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Darwin’s private papers launched on the Internet April 17, 2008

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The first draft of Charles Darwin’s “On The Origin Of Species” is among a wealth of papers belonging to the intensely private man who changed science being published on the Internet on Thursday for the first time.

Comprising some 20,000 items and 90,000 images, the release on http://darwin-online.org.uk is the largest in history, according to the organisers from Cambridge University Library which holds all the Darwin papers.

“This release makes his private papers, mountains of notes, experiments, and research behind his world-changing publications available to the world for free,” said John van Wyhe, director of the project. “His publications have always been available in the public sphere – but these papers have until now only been accessible to scholars.”

The collection includes thousands of notes and drafts of his scientific writings, notes from the voyage of the Beagle when he began to formulate his controversial theory of evolution, and his first recorded doubts about the permanence of species. It also contains photographs of Darwin and his family, newspaper clippings, reviews of his books and much more.

Giving a more personal insight, there is also his wife Emma’s cookbook including recipes for delicacies such as ‘Ilkley pudding’ and a rudimentary recipe for boiling rice, written by Darwin himself. Other papers include caricatures and notes with his boyhood musings on birds.

Publication in 1859 of Origin of Species after years of prevarication established Darwin, already known to the public after publication of The Voyage of the Beagle, as a leading scientific thinker. But it also sparked a major public debate and a bitter denunciation by the Church of England, which regarded the book as heretical.

“Darwin changed our understanding of nature forever. His papers reveal how immensely detailed his researches were,” said van Wyhe. “The release of his papers online marks a revolution in the public’s access to – and hopefully appreciation of – one of the most important collections of primary materials in the history of science.”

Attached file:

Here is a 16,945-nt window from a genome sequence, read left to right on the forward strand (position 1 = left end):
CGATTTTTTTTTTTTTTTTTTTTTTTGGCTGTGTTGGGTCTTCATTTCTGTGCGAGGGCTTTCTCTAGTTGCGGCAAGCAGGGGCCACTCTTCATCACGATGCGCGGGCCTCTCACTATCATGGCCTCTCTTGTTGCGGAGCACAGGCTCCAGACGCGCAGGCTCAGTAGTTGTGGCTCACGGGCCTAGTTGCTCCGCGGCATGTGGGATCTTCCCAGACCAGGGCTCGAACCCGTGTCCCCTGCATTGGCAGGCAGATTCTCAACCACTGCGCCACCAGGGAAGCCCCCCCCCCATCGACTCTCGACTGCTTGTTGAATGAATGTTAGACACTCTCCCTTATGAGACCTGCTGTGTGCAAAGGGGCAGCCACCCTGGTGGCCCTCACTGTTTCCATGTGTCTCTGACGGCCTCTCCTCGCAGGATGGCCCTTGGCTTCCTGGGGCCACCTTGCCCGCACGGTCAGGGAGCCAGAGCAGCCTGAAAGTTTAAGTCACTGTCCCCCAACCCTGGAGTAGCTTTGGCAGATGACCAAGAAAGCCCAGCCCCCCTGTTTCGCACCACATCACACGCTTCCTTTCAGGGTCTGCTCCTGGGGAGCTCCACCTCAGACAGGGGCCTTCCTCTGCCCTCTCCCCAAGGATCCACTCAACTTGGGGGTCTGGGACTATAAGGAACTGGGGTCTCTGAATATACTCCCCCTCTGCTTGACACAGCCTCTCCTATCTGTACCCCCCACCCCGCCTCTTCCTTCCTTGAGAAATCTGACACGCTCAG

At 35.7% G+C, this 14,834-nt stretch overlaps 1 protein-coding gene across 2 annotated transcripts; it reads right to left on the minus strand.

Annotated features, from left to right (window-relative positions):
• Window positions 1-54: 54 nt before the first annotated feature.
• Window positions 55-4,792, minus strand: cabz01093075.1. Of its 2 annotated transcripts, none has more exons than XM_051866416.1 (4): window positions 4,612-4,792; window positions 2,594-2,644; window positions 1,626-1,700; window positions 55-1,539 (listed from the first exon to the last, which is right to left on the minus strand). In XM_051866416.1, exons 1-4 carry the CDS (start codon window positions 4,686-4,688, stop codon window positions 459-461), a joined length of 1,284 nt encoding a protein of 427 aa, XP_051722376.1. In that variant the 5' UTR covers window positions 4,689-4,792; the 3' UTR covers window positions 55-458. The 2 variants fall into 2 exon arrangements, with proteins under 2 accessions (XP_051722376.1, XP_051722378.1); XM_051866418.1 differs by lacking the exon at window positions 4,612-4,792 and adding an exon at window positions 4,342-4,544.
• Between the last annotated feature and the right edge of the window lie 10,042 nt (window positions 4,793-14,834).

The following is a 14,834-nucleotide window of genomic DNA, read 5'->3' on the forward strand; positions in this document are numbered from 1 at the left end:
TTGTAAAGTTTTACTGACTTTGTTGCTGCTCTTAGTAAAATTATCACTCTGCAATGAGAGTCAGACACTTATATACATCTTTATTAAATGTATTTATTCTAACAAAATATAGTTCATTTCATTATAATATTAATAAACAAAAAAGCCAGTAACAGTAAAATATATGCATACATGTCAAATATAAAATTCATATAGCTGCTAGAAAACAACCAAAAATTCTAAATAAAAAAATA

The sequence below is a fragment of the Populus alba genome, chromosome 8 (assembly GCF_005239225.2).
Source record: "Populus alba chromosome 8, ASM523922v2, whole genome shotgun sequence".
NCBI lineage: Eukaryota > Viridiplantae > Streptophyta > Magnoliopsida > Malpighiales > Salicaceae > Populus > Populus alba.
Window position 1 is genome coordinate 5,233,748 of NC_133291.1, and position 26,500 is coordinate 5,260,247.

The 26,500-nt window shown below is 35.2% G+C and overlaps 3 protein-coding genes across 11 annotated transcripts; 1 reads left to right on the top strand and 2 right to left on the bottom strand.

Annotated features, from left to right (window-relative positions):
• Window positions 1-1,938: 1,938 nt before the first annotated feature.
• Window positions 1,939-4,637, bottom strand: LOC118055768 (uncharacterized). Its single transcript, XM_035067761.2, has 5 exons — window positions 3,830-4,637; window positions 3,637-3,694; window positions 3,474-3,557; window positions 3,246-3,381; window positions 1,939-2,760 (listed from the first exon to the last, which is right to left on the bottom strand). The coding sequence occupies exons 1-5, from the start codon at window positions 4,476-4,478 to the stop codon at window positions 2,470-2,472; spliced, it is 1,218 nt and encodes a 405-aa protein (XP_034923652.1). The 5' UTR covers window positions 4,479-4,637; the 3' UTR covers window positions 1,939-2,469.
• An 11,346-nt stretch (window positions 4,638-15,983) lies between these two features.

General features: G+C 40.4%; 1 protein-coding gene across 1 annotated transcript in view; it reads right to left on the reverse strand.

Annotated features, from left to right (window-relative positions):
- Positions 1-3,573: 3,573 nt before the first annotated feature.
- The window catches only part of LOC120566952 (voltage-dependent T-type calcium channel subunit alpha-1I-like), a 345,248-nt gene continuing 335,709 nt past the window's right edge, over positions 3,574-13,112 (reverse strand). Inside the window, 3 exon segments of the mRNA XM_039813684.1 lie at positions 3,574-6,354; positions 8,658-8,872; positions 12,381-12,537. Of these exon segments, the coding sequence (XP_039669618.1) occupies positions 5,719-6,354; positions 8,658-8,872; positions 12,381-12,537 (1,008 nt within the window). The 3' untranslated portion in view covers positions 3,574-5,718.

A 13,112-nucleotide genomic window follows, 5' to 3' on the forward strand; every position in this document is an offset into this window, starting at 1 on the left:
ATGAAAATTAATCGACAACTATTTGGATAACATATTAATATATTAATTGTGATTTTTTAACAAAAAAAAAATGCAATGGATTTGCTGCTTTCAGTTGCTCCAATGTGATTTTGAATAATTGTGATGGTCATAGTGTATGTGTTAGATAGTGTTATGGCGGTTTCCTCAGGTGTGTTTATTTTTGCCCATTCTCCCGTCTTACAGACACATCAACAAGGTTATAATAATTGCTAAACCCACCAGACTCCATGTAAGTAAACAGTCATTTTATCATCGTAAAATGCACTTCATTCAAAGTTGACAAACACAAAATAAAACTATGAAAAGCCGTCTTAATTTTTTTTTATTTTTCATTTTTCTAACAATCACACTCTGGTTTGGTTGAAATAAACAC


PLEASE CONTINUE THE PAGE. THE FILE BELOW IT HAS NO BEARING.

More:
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TVs ‘dumped after digital switch’ June 17, 2007

Posted by grhomeboy in Media, Science.
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Millions of TVs and videos will be dumped following the switch-over to digital television, a survey suggests

Eight million machines, enough to fill 100 Olympic swimming pools, will be ditched, it estimated, based on a poll of 2,500 UK adults, BBC reports.

Almost half of households do not know video players will not work in the same way when the analogue signal stops. One in five video recorders will be abandoned, possibly causing environmental damage, says uSwitch.com. When the signal changes viewers will no longer be able to watch one channel while recording another, the independent switching service explains. The company estimates that the cost of replacing these VCRs with digital recorders will exceed £1.1bn.

Of the 25 million TV sets yet to “go digital”, nearly five million are incapable of receiving a digital signal. The national bill to make TVs work will exceed £2.2bn. Fifteen per cent of households plan to throw their old sets away, the poll of 2,599 UK adults shows.